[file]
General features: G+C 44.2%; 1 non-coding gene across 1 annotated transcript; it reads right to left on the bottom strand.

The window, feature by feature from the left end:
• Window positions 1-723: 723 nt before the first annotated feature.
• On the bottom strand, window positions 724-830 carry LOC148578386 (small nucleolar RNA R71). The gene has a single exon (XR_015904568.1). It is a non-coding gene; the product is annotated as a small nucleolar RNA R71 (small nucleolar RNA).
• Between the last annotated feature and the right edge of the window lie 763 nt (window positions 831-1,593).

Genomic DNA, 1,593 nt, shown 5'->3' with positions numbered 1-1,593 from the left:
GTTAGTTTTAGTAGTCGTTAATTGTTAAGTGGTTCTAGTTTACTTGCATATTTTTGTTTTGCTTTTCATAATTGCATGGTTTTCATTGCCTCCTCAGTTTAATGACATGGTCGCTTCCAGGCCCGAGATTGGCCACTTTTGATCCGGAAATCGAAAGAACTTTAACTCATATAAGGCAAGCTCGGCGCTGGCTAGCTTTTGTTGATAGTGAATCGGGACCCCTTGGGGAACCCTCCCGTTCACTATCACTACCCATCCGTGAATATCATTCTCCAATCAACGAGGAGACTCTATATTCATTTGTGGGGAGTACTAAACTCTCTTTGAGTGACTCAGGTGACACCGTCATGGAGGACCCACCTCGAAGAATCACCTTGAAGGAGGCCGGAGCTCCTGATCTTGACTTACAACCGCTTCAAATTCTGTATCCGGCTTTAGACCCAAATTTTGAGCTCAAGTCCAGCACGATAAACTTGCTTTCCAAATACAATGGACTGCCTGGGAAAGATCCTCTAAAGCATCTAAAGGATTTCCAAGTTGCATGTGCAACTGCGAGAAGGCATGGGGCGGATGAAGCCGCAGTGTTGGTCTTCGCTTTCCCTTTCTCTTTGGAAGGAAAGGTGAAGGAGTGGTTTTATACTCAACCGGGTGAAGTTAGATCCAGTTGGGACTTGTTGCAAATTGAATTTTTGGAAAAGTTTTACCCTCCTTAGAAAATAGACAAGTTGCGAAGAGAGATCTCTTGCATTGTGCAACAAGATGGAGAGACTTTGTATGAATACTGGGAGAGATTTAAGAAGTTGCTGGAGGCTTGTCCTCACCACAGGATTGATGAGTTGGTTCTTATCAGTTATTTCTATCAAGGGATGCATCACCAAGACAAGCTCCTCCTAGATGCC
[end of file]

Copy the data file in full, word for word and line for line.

General features: G+C 44.2%; 1 non-coding gene across 1 annotated transcript; it reads right to left on the bottom strand.

The window, feature by feature from the left end:
• Window positions 1-723: 723 nt before the first annotated feature.
• On the bottom strand, window positions 724-830 carry LOC148578386 (small nucleolar RNA R71). The gene has a single exon (XR_015904568.1). It is a non-coding gene; the product is annotated as a small nucleolar RNA R71 (small nucleolar RNA).
• Between the last annotated feature and the right edge of the window lie 763 nt (window positions 831-1,593).

Genomic DNA, 1,593 nt, shown 5'->3' with positions numbered 1-1,593 from the left:
GTTAGTTTTAGTAGTCGTTAATTGTTAAGTGGTTCTAGTTTACTTGCATATTTTTGTTTTGCTTTTCATAATTGCATGGTTTTCATTGCCTCCTCAGTTTAATGACATGGTCGCTTCCAGGCCCGAGATTGGCCACTTTTGATCCGGAAATCGAAAGAACTTTAACTCATATAAGGCAAGCTCGGCGCTGGCTAGCTTTTGTTGATAGTGAATCGGGACCCCTTGGGGAACCCTCCCGTTCACTATCACTACCCATCCGTGAATATCATTCTCCAATCAACGAGGAGACTCTATATTCATTTGTGGGGAGTACTAAACTCTCTTTGAGTGACTCAGGTGACACCGTCATGGAGGACCCACCTCGAAGAATCACCTTGAAGGAGGCCGGAGCTCCTGATCTTGACTTACAACCGCTTCAAATTCTGTATCCGGCTTTAGACCCAAATTTTGAGCTCAAGTCCAGCACGATAAACTTGCTTTCCAAATACAATGGACTGCCTGGGAAAGATCCTCTAAAGCATCTAAAGGATTTCCAAGTTGCATGTGCAACTGCGAGAAGGCATGGGGCGGATGAAGCCGCAGTGTTGGTCTTCGCTTTCCCTTTCTCTTTGGAAGGAAAGGTGAAGGAGTGGTTTTATACTCAACCGGGTGAAGTTAGATCCAGTTGGGACTTGTTGCAAATTGAATTTTTGGAAAAGTTTTACCCTCCTTAGAAAATAGACAAGTTGCGAAGAGAGATCTCTTGCATTGTGCAACAAGATGGAGAGACTTTGTATGAATACTGGGAGAGATTTAAGAAGTTGCTGGAGGCTTGTCCTCACCACAGGATTGATGAGTTGGTTCTTATCAGTTATTTCTATCAAGGGATGCATCACCAAGACAAGCTCCTCCTAGATGCC